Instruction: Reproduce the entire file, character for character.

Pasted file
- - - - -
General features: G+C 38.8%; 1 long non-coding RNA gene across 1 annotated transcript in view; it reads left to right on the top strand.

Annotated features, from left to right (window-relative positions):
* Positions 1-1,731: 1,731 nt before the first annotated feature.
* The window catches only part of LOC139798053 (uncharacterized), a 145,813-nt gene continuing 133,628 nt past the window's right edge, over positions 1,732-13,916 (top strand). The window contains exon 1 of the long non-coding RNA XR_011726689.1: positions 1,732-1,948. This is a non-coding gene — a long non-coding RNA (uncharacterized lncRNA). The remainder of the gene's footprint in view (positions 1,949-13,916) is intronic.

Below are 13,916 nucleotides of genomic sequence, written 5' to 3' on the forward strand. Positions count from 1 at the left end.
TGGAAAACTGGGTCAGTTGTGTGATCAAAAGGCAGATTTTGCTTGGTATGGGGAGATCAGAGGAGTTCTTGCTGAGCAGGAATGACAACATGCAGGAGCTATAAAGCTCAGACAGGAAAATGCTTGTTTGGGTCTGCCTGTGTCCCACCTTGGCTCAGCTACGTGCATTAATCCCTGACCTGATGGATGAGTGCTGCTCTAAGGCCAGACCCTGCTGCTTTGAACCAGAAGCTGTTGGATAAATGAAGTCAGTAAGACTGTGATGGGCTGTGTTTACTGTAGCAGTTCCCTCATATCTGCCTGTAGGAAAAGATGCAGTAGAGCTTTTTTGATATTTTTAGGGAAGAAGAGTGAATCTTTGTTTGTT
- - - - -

General features: G+C 38.8%; 1 long non-coding RNA gene across 1 annotated transcript in view; it reads left to right on the top strand.

Annotated features, from left to right (window-relative positions):
* Positions 1-1,731: 1,731 nt before the first annotated feature.
* The window catches only part of LOC139798053 (uncharacterized), a 145,813-nt gene continuing 133,628 nt past the window's right edge, over positions 1,732-13,916 (top strand). The window contains exon 1 of the long non-coding RNA XR_011726689.1: positions 1,732-1,948. This is a non-coding gene — a long non-coding RNA (uncharacterized lncRNA). The remainder of the gene's footprint in view (positions 1,949-13,916) is intronic.

Below are 13,916 nucleotides of genomic sequence, written 5' to 3' on the forward strand. Positions count from 1 at the left end.
TGGAAAACTGGGTCAGTTGTGTGATCAAAAGGCAGATTTTGCTTGGTATGGGGAGATCAGAGGAGTTCTTGCTGAGCAGGAATGACAACATGCAGGAGCTATAAAGCTCAGACAGGAAAATGCTTGTTTGGGTCTGCCTGTGTCCCACCTTGGCTCAGCTACGTGCATTAATCCCTGACCTGATGGATGAGTGCTGCTCTAAGGCCAGACCCTGCTGCTTTGAACCAGAAGCTGTTGGATAAATGAAGTCAGTAAGACTGTGATGGGCTGTGTTTACTGTAGCAGTTCCCTCATATCTGCCTGTAGGAAAAGATGCAGTAGAGCTTTTTTGATATTTTTAGGGAAGAAGAGTGAATCTTTGTTTGTT